So what to do? Well... we looked at a number of the more rare breeds where the breeder appeared to care about health and longevity. We looked at Native Indian Dogs (more of a mutt selected on behavior and health vs. appearance - absolutely a "recreation" effort), the American Native Indian Dog (apparently a recent knock off to capitalize on the name), American Alsatian (a promising cross but with a 18-24 month waiting list), Great Pyrenees (bone cancer and hip dysplasia common), Australian Cattle Dogs (a maybe when we live on the farm, but too active for our life today), Australian Shepherds (came really close - especially the tri-color that looked a lot like Vixen), Czechoslovakian Wolfdog (great health, long life, but needs a LOT of attention, e.g. you better be willing to plan your life around the dog), and the usual others (setter's, huskies, etc.)
We landed on a breed my wife was familiar with: The Caucasian Shepherd, aka. the Caucasian Ovcharka - an eastern European breed. Our puppy is now approaching 6 months old and weighs a good 80 pounds - about half-way to her final weight. She is destructive mostly due to her size - just moving around she can knock things over. Like Vixen, she loves the farm, but does not chase vehicles and generally prefers to stay by the house. In fact, when we are out walking, once she find the road to the house we will often lose her as she goes back. During her first visit, a week after we got her at 10 weeks of age, she followed us to the fishing dog, sat down, looked at the water, and jumped in. Evia almost lost it seeing her brand new puppy two feet under water, but surface she did and promptly swam back to the bank.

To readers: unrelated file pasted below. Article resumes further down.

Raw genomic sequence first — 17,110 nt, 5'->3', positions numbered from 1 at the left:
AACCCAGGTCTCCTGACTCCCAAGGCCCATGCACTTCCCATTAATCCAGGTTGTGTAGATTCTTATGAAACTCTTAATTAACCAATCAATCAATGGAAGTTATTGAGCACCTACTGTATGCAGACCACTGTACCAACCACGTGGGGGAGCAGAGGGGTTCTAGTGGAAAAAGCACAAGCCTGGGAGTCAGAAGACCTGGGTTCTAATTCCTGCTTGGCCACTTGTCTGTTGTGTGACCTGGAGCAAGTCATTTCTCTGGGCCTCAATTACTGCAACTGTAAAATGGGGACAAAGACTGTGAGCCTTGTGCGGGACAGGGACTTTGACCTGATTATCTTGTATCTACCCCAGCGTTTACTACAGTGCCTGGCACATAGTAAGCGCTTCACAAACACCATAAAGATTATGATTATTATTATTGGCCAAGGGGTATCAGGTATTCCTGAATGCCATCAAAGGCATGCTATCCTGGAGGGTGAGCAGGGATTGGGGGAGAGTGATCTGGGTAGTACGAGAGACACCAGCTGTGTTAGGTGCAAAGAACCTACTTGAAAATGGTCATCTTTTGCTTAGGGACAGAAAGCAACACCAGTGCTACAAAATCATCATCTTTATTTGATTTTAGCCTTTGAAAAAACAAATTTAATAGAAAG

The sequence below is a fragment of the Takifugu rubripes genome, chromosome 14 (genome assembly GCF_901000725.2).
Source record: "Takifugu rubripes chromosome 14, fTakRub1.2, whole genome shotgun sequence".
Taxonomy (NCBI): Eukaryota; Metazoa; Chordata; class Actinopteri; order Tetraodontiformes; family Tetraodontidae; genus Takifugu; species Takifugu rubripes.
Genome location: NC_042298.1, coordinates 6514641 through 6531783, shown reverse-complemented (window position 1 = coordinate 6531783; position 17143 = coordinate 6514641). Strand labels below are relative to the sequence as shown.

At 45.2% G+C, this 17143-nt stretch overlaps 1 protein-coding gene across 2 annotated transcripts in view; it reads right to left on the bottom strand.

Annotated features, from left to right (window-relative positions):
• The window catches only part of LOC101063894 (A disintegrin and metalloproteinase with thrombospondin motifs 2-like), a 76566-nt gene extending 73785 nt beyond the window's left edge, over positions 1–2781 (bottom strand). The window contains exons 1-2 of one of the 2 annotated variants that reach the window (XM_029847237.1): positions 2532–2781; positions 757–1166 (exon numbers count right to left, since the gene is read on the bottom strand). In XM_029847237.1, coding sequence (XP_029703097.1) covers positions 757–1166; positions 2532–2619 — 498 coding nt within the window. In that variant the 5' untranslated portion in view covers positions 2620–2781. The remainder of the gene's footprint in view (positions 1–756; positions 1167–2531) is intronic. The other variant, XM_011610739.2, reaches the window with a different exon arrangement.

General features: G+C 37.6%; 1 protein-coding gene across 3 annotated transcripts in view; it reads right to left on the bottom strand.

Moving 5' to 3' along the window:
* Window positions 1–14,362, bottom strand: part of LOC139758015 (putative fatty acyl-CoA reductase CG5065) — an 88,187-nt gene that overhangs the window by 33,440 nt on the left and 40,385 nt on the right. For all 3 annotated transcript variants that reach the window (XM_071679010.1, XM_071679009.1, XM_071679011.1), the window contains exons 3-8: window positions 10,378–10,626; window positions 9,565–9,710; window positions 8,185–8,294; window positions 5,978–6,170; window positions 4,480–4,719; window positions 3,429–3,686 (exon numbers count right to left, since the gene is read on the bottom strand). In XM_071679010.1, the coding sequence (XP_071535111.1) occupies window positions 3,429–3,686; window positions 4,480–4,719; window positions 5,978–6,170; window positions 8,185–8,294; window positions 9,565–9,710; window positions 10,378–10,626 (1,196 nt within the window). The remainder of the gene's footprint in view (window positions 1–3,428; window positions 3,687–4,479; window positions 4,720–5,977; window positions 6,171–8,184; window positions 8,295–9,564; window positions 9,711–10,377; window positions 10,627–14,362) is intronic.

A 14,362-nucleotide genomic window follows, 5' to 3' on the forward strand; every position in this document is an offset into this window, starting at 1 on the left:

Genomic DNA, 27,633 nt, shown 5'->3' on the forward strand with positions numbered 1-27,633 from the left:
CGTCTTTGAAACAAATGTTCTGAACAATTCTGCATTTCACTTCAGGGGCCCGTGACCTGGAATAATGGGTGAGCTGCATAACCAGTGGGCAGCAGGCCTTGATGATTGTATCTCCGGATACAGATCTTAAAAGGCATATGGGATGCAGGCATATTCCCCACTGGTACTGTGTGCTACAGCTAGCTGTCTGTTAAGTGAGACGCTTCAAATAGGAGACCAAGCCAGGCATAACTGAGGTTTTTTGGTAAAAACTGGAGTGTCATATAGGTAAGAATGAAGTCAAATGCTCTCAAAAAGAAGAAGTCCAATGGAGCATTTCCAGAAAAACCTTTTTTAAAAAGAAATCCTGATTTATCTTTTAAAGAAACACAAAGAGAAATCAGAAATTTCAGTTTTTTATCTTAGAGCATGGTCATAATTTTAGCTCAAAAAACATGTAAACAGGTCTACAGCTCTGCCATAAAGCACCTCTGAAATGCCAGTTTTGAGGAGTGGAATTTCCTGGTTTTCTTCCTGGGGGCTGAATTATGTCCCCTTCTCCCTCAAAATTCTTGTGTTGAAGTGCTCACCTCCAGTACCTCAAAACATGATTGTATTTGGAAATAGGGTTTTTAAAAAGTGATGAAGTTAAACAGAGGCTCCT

Farm life has been busy. We have sold 6 cattle (Moe, Curly, Stark, Missy, Lora, and Carolin), and have a deposit on Aurora. That happened via 3 separate weekend visits and pretty much dominated those weekends (so scratch 1.5 months of posting here!). Our first sale of the season was to a very nice couple that live in southern Missouri and market Highland Beef as their specialty - they were looking for slaughter ready, or almost ready, animals and really helped us out by buying all of ours. Our next visitor ignored my directions (and warning not to trust their GPS) and figured their new all-wheel drive vehicle could go anywhere - and it did, until it hit a muddy dirt road. Spent half a day towing them about a half-mile to gravel with my tractor. They committed to buying 2, but I never heard back from them. Tractor still has at least 40lbs of mud on it. *sigh* The third family came from Kansas looking for two animals and left with three! Even with some final rounding up they were here and gone in just a few hours - the quickest we have ever sold animals. Our deposit is sight-unseen, which is unusual, but the buyer seems content. They will come and get Aurora in January, weather permitting.
Working the animals for our visitors has provided us with some insights into our recent fencing project. Good news - everything done is just fine. We did come up with some improvements in the way of additional fence sections. Tested it out using electric ribbon fence (very visible, did not need to energize it) and have gone over it with our fencing guy. Not sure if he is done installing the permanent version or not, but doesn't matter, he will get to it eventually.